The Kingdom of Tito Puente
Tito Puente was the foremost ambassador of Latin dance music. New York’s Mambo King introduced Latin dance music to the world. Puente, a member of the Palladium Trinity (Palladium Big 3) was perhaps the best known salsa/mambo artist of all times. Beginning his career as a dancer, this future music giant would change the way the world regarded upbeat Latin dance rhythms. A decorated veteran of WWII, this soldier would use his G.I. Bill benefits to study arranging and orchestration at the Julliard School of Music. Tito won seven Grammy Awards, a star on the Hollywood Walk of Fame and countless other awards and recognitions. His Dance Mania album was designated as one the 25 most influential albums of the 20th Century. He recorded 120 albums before dying in 2000.
Salsa’s Master Composer- Tité Curet Alonso
Catalino “Tité” Curet Alonso composed music that became classic hits for many artists. This former journalist and U. S. Postal Service worker composed over 1,000 songs. Cheo Feliciano, Ismael Rivera, Hector Lavoe, Celia Cruz, Rubén Blades, La Lupe, and Ismael Miranda are just a few who benefited from his artistry. His compositions contained elements of strife, struggles and discrimination faced by the poor and black skinned people. His music was blacklisted on many radio stations in Puerto Rico for many years. He died in Baltimore, MD in 2003 and was given a hero’s funeral complete with honor guard in Puerto Rico. Audiences love this presentation because so many of his songs are easily recognizable.
The Triumph and Tragedy of Hector Lavoe
Legendary singer Hector Lavoe was the subject of a 1999 off-Broadway musical titled Quien Mato A Hector Lavoe? (Who Killed Hector Lavoe) and the movie “El Cantante” starring Jennifer Lopez and Marc Anthony. His collaboration with Willie Colon catapulted Lavoe to star status. His weaknesses and insecurities led to drug use and subsequent addiction. Hector however won the admiration of the public by being a humble, down-to-earth, man of the people. Adored by his fans, Lavoe could do no wrong. His career punctuated with bouts of addiction alternated with departures from music in an effort to kick the addiction. Video footage from an array of concerts and music clips help the audience to understand how this artist could fill the same stadium on three consecutive nights.
Latinos in Rock n Roll
Latinos were placing their imprint on this new music from its inception. Richie Valens is the most recognized Latino in rock’s early days. Question Mark and the Mysterians, Cannibal and the Headhunters, Chris Montez and Sam the Sham and the Pharos made their mark before Santana became known. Carlos Santana made his name in 1969 at Woodstock at about the same time El Chicano in LA began producing music. This was followed by San Francisco/Oakland bands of Malo, Azteca, and Tower of Power. The Miami Sound Machine in Florida quickly became a national phenomenon. Several Latino Groups were named to the Rock and Roll Hall of Fame’s listing of “The 500 Songs That Shaped Rock and Roll”.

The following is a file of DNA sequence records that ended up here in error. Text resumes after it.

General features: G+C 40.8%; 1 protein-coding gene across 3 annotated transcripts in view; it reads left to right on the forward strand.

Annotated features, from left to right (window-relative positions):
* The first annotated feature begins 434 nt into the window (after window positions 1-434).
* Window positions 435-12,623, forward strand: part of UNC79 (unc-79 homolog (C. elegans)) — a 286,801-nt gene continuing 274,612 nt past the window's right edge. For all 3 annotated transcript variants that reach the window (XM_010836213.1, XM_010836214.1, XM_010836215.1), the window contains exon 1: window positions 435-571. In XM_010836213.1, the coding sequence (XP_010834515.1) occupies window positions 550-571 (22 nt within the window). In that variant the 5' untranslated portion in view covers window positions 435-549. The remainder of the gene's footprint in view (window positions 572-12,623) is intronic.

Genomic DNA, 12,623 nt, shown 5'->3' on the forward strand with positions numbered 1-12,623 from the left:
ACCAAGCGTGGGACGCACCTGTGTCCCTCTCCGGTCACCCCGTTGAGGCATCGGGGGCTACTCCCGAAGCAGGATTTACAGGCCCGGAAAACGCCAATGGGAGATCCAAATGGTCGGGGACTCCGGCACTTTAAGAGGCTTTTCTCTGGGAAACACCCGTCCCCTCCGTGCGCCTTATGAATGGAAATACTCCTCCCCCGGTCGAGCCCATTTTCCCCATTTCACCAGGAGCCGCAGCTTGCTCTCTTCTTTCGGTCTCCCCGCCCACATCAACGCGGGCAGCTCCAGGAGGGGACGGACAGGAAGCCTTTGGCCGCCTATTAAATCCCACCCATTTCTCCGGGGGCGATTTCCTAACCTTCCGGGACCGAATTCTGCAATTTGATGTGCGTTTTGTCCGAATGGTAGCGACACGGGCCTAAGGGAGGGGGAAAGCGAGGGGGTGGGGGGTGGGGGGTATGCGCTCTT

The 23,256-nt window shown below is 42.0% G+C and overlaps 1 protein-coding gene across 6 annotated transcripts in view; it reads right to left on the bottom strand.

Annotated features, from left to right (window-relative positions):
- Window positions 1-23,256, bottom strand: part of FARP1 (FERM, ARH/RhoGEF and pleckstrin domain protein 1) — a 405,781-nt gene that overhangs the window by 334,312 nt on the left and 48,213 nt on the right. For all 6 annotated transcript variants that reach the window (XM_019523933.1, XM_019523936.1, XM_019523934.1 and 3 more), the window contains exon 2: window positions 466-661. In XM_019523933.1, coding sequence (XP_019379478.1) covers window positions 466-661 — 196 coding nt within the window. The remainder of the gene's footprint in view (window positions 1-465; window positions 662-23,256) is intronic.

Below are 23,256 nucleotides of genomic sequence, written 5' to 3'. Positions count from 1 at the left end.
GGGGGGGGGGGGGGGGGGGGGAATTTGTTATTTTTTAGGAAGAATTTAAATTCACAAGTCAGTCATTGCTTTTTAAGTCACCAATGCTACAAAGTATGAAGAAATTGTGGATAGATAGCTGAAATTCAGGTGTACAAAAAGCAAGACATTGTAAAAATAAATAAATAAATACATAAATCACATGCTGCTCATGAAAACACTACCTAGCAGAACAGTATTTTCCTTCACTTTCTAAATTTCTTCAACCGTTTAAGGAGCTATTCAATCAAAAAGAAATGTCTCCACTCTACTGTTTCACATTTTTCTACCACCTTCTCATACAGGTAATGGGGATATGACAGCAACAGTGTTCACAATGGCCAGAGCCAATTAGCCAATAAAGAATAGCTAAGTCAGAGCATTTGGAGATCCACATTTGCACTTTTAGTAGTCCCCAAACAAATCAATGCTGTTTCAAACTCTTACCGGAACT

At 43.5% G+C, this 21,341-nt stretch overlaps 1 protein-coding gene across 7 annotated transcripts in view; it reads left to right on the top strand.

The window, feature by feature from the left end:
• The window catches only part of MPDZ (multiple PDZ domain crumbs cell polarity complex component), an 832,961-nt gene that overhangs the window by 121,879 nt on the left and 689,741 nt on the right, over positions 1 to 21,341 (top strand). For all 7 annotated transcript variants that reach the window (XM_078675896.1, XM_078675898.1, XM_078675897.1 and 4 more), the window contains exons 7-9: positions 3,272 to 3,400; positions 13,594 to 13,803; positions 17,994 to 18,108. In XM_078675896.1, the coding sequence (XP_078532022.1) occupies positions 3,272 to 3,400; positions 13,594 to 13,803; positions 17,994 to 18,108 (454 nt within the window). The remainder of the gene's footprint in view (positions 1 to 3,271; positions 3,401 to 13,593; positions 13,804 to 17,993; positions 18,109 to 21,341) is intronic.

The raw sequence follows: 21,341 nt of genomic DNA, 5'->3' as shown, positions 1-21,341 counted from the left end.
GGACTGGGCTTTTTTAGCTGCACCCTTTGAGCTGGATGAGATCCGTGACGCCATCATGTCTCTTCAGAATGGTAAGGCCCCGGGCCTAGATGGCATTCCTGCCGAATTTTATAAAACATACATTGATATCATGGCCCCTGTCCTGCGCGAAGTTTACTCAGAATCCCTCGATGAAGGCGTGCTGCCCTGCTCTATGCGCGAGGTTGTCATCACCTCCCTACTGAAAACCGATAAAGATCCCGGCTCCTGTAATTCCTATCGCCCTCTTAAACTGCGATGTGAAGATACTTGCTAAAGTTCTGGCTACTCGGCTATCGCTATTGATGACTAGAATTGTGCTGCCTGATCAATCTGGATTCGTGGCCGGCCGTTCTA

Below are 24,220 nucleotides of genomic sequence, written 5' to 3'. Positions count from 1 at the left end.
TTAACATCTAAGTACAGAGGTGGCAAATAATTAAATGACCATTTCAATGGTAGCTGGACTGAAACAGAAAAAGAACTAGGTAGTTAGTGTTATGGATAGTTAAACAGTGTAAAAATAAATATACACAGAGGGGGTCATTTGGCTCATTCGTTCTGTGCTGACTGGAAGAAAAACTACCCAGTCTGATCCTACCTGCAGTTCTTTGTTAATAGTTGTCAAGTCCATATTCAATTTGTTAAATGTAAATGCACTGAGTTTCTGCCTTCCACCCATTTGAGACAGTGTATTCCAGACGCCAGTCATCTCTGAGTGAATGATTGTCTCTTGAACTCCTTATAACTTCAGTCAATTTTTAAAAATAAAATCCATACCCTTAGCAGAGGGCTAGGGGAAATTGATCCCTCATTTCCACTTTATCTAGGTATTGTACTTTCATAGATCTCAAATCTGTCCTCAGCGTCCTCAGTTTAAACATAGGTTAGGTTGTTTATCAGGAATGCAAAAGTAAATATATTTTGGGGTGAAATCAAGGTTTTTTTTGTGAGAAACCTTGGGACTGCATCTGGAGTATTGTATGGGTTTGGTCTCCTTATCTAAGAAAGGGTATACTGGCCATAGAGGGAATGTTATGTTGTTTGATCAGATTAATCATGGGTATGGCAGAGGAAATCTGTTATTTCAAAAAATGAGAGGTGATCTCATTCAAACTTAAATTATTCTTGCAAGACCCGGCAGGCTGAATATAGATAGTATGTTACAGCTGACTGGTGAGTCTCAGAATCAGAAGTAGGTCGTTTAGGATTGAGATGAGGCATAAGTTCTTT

American Hits From Spanish Classics
Many identifiable “American” tunes were actually composed and sung by Latin Americans. Songs like the Dinah Washington hit, What a Difference a Day Makes (Cuando Vuelva a Tu Lado) and Englebert Humperdink’s Love Me with All Your Heart (Cuando Calienta el Sol) are some examples. It’s Impossible was originally written as Somos Novios. Many Spanish tunes were adopted and adapted to fit American tastes. Perfidia was played in a Rock n Roll style on Happy Days and was background music in many films.
Influences of Latin Rhythms on America’s Culture
The first Latin cross over tune, El Manicero (Peanut Vendor) was performed in New York by Don Azpiazu and his Havana Casino Orchestra in New York in 1930. It was reworked by such notables as Louie Armstrong and Stan Kenton. The King of Mambo, Perez Prado, was able to knock THE King, Elvis Presley’s Heartbreak Hotel from Billboard ‘s #1 spot with the second crossover tune, Cherry Pink and Apple Blossom White. Babalu a Cuban hit is recognized by Americans due to I Love Lucy. A bugaloo hit by Pete Rodriguez made it into Burger King commercials. Feliz Navidad is sung by children all over the country.
Jose Alfredo Jimenez-Mexico’s Musical Poet
Jose Alfredo Jimenez is an icon in Mexican traditional music. He composed over 400 songs. Many are classics. His fans know the lyrics to dozens of his songs. The beauty of his artistry led to the biggest stars in music singing his compositions. The love songs used in serenades by mariachis successfully reconciled couples, made others fall in love, and led to countless marriages. Translations in English are provided to tell the stories behind the powerful poetry and prose.